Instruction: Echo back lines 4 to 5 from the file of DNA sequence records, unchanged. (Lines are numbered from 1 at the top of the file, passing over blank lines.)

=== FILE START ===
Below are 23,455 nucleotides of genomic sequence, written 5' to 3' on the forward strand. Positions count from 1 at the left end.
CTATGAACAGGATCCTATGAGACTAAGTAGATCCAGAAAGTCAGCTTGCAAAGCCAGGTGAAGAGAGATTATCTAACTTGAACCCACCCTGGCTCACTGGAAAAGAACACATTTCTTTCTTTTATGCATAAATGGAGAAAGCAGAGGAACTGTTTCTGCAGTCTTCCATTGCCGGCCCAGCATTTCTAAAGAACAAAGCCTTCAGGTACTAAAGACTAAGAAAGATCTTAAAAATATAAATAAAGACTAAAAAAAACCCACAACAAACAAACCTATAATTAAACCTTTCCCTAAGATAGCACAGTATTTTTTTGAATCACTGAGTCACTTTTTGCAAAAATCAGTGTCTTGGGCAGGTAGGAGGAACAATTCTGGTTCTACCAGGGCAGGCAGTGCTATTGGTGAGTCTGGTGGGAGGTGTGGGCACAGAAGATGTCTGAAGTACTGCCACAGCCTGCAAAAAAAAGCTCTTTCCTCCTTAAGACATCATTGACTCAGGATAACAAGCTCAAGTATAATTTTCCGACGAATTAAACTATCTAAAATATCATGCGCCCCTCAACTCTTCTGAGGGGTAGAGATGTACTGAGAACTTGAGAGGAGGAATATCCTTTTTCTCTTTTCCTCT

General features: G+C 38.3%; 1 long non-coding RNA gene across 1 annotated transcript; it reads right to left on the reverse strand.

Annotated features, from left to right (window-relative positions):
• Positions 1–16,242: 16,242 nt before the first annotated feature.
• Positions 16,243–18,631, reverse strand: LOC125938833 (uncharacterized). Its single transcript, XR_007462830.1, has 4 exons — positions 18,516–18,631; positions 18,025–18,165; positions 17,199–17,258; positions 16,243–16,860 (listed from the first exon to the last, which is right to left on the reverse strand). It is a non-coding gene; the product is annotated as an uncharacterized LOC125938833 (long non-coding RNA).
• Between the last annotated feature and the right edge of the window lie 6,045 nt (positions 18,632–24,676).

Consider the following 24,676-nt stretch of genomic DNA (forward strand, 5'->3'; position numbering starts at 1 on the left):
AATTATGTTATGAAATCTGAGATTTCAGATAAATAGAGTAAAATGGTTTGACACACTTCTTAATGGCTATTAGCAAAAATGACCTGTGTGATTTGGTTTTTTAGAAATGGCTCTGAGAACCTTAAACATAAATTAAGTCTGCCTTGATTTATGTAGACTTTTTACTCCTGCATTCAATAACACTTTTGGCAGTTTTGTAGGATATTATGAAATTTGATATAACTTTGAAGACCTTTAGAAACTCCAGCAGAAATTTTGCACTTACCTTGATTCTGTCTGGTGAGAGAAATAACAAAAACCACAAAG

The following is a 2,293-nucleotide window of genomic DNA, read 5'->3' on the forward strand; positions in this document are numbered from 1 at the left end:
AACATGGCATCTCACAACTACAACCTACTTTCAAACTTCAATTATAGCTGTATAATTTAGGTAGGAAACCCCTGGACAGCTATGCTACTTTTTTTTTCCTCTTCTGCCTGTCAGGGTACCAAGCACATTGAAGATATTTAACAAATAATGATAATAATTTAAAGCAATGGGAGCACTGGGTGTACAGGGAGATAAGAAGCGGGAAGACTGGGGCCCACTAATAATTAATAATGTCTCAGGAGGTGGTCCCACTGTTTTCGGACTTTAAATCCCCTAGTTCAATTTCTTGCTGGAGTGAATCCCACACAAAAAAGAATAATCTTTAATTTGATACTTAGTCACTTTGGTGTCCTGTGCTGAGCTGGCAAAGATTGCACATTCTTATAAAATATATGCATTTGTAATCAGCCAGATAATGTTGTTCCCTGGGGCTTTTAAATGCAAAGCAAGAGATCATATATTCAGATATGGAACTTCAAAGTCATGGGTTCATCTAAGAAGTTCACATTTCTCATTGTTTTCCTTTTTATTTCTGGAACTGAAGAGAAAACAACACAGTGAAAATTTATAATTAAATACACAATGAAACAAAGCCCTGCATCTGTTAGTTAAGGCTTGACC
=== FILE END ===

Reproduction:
Annotated features, from left to right (window-relative positions):
• Positions 1–16,242: 16,242 nt before the first annotated feature.